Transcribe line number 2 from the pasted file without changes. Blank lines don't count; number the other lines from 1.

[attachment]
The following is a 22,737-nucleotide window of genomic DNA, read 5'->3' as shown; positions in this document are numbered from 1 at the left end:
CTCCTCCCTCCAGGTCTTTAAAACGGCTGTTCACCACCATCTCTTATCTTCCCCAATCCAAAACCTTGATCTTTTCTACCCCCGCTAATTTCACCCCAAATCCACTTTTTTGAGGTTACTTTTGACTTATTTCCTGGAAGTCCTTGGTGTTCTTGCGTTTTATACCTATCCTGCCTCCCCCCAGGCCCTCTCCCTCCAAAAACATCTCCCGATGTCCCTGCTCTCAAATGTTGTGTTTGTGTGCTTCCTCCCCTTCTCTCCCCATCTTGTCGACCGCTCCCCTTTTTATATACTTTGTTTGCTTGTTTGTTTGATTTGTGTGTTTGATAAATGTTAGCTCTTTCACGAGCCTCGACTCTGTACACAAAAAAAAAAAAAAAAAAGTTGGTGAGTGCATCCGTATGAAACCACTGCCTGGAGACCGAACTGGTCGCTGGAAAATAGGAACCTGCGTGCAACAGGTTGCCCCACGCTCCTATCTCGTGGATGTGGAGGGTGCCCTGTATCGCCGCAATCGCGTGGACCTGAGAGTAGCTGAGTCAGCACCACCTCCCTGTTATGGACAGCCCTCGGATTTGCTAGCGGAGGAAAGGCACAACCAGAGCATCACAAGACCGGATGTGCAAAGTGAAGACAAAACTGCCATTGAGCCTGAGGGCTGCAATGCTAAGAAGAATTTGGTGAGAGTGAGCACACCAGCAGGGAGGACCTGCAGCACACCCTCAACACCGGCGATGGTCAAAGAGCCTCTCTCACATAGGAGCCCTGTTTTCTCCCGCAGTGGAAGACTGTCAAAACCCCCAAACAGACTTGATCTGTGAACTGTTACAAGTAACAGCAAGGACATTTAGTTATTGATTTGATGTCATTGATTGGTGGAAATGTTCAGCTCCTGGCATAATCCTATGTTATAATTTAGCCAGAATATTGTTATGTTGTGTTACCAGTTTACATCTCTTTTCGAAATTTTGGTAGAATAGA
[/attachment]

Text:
CTCCTCCCTCCAGGTCTTTAAAACGGCTGTTCACCACCATCTCTTATCTTCCCCAATCCAAAACCTTGATCTTTTCTACCCCCGCTAATTTCACCCCAAATCCACTTTTTTGAGGTTACTTTTGACTTATTTCCTGGAAGTCCTTGGTGTTCTTGCGTTTTATACCTATCCTGCCTCCCCCCAGGCCCTCTCCCTCCAAAAACATCTCCCGATGTCCCTGCTCTCAAATGTTGTGTTTGTGTGCTTCCTCCCCTTCTCTCCCCATCTTGTCGACCGCTCCCCTTTTTATATACTTTGTTTGCTTGTTTGTTTGATTTGTGTGTTTGATAAATGTTAGCTCTTTCACGAGCCTCGACTCTGTACACAAAAAAAAAAAAAAAAAAGTTGGTGAGTGCATCCGTATGAAACCACTGCCTGGAGACCGAACTGGTCGCTGGAAAATAGGAACCTGCGTGCAACAGGTTGCCCCACGCTCCTATCTCGTGGATGTGGAGGGTGCCCTGTATCGCCGCAATCGCGTGGACCTGAGAGTAGCTGAGTCAGCACCACCTCCCTGTTATGGACAGCCCTCGGATTTGCTAGCGGAGGAAAGGCACAACCAGAGCATCACAAGACCGGATGTGCAAAGTGAAGACAAAACTGCCATTGAGCCTGAGGGCTGCAATGCTAAGAAGAATTTGGTGAGAGTGAGCACACCAGCAGGGAGGACCTGCAGCACACCCTCAACACCGGCGATGGTCAAAGAGCCTCTCTCACATAGGAGCCCTGTTTTCTCCCGCAGTGGAAGACTGTCAAAACCCCCAAACAGACTTGATCTGTGAACTGTTACAAGTAACAGCAAGGACATTTAGTTATTGATTTGATGTCATTGATTGGTGGAAATGTTCAGCTCCTGGCATAATCCTATGTTATAATTTAGCCAGAATATTGTTATGTTGTGTTACCAGTTTACATCTCTTTTCGAAATTTTGGTAGAATAGA